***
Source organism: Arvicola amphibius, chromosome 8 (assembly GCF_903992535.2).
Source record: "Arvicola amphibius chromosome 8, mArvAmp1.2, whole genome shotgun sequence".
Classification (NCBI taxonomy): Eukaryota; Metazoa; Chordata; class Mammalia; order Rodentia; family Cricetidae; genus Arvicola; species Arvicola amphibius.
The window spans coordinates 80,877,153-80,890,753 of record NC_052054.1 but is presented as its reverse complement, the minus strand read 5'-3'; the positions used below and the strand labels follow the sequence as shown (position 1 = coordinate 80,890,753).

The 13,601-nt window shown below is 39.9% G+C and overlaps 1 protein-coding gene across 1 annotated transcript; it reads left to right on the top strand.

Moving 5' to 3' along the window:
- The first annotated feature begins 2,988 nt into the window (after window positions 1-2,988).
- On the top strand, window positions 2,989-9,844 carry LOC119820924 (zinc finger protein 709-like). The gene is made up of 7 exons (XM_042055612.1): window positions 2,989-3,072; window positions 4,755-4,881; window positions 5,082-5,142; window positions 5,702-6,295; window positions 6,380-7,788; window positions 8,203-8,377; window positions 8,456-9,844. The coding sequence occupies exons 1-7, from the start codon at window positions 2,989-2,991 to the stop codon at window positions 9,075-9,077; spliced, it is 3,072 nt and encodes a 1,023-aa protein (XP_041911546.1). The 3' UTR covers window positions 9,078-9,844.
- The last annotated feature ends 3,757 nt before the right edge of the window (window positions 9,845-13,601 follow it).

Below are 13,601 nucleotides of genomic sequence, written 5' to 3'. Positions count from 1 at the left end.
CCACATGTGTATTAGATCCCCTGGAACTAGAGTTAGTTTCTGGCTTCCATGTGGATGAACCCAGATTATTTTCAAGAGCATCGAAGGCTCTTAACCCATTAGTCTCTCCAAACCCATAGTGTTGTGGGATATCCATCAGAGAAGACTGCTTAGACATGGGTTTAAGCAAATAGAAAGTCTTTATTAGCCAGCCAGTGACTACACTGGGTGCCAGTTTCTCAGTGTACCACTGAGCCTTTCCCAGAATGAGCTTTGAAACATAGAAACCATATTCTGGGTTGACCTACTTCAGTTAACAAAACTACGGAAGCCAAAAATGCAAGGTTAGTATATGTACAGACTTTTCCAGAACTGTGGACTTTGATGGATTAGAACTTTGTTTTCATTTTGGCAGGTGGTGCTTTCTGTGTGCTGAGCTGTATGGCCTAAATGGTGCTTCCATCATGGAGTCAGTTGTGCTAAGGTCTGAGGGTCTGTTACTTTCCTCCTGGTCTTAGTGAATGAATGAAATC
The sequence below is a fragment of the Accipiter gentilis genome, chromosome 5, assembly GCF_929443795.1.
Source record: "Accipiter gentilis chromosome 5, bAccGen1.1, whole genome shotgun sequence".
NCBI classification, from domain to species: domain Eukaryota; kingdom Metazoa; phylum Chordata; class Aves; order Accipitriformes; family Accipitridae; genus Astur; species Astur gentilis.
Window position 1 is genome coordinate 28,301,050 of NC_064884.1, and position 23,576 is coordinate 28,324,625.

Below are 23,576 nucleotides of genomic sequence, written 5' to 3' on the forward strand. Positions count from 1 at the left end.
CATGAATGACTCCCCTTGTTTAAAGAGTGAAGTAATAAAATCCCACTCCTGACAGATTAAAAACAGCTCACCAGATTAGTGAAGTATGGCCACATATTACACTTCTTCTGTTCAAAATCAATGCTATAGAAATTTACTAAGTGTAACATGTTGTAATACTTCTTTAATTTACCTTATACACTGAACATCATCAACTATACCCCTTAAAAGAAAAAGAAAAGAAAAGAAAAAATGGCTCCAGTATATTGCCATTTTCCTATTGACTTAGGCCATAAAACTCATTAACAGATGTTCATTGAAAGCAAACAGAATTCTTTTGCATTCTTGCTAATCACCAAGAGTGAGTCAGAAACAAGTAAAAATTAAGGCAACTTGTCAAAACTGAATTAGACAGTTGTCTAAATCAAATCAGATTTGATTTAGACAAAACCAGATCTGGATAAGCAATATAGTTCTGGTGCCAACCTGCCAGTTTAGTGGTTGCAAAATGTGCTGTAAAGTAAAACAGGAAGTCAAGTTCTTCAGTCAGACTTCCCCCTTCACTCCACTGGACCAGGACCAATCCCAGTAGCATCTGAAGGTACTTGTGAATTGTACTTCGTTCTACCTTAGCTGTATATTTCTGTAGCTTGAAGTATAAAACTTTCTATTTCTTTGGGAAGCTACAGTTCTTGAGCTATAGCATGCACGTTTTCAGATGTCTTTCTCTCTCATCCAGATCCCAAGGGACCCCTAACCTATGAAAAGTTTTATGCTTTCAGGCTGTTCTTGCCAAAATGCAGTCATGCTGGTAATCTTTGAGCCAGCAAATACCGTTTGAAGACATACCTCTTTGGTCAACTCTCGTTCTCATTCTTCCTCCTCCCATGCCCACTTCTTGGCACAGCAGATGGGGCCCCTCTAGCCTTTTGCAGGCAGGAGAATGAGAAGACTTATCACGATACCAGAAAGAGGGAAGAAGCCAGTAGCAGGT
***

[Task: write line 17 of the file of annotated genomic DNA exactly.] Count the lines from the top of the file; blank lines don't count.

CATGAATGACTCCCCTTGTTTAAAGAGTGAAGTAATAAAATCCCACTCCTGACAGATTAAAAACAGCTCACCAGATTAGTGAAGTATGGCCACATATTACACTTCTTCTGTTCAAAATCAATGCTATAGAAATTTACTAAGTGTAACATGTTGTAATACTTCTTTAATTTACCTTATACACTGAACATCATCAACTATACCCCTTAAAAGAAAAAGAAAAGAAAAGAAAAAATGGCTCCAGTATATTGCCATTTTCCTATTGACTTAGGCCATAAAACTCATTAACAGATGTTCATTGAAAGCAAACAGAATTCTTTTGCATTCTTGCTAATCACCAAGAGTGAGTCAGAAACAAGTAAAAATTAAGGCAACTTGTCAAAACTGAATTAGACAGTTGTCTAAATCAAATCAGATTTGATTTAGACAAAACCAGATCTGGATAAGCAATATAGTTCTGGTGCCAACCTGCCAGTTTAGTGGTTGCAAAATGTGCTGTAAAGTAAAACAGGAAGTCAAGTTCTTCAGTCAGACTTCCCCCTTCACTCCACTGGACCAGGACCAATCCCAGTAGCATCTGAAGGTACTTGTGAATTGTACTTCGTTCTACCTTAGCTGTATATTTCTGTAGCTTGAAGTATAAAACTTTCTATTTCTTTGGGAAGCTACAGTTCTTGAGCTATAGCATGCACGTTTTCAGATGTCTTTCTCTCTCATCCAGATCCCAAGGGACCCCTAACCTATGAAAAGTTTTATGCTTTCAGGCTGTTCTTGCCAAAATGCAGTCATGCTGGTAATCTTTGAGCCAGCAAATACCGTTTGAAGACATACCTCTTTGGTCAACTCTCGTTCTCATTCTTCCTCCTCCCATGCCCACTTCTTGGCACAGCAGATGGGGCCCCTCTAGCCTTTTGCAGGCAGGAGAATGAGAAGACTTATCACGATACCAGAAAGAGGGAAGAAGCCAGTAGCAGGT